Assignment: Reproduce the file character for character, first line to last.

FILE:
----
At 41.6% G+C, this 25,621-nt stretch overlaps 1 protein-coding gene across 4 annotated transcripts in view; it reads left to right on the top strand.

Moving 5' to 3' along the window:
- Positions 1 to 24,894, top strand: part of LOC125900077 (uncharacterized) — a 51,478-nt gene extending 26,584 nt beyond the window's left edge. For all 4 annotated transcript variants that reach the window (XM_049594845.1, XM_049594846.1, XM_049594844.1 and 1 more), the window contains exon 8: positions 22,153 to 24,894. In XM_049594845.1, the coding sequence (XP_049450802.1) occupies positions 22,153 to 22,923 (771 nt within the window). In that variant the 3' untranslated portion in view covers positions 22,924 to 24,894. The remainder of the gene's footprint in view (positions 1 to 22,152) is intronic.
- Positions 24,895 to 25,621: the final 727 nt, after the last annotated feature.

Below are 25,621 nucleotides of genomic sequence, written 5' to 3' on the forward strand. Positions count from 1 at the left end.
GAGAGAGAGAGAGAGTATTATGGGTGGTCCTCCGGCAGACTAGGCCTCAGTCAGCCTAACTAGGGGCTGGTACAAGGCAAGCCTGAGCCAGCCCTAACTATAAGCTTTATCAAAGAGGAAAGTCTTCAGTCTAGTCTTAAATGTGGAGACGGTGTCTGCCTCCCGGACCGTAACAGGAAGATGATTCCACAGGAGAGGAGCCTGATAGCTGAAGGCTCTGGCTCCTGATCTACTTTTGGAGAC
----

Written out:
At 41.6% G+C, this 25,621-nt stretch overlaps 1 protein-coding gene across 4 annotated transcripts in view; it reads left to right on the top strand.

Moving 5' to 3' along the window:
- Positions 1 to 24,894, top strand: part of LOC125900077 (uncharacterized) — a 51,478-nt gene extending 26,584 nt beyond the window's left edge. For all 4 annotated transcript variants that reach the window (XM_049594845.1, XM_049594846.1, XM_049594844.1 and 1 more), the window contains exon 8: positions 22,153 to 24,894. In XM_049594845.1, the coding sequence (XP_049450802.1) occupies positions 22,153 to 22,923 (771 nt within the window). In that variant the 3' untranslated portion in view covers positions 22,924 to 24,894. The remainder of the gene's footprint in view (positions 1 to 22,152) is intronic.
- Positions 24,895 to 25,621: the final 727 nt, after the last annotated feature.

Below are 25,621 nucleotides of genomic sequence, written 5' to 3' on the forward strand. Positions count from 1 at the left end.
GAGAGAGAGAGAGAGTATTATGGGTGGTCCTCCGGCAGACTAGGCCTCAGTCAGCCTAACTAGGGGCTGGTACAAGGCAAGCCTGAGCCAGCCCTAACTATAAGCTTTATCAAAGAGGAAAGTCTTCAGTCTAGTCTTAAATGTGGAGACGGTGTCTGCCTCCCGGACCGTAACAGGAAGATGATTCCACAGGAGAGGAGCCTGATAGCTGAAGGCTCTGGCTCCTGATCTACTTTTGGAGAC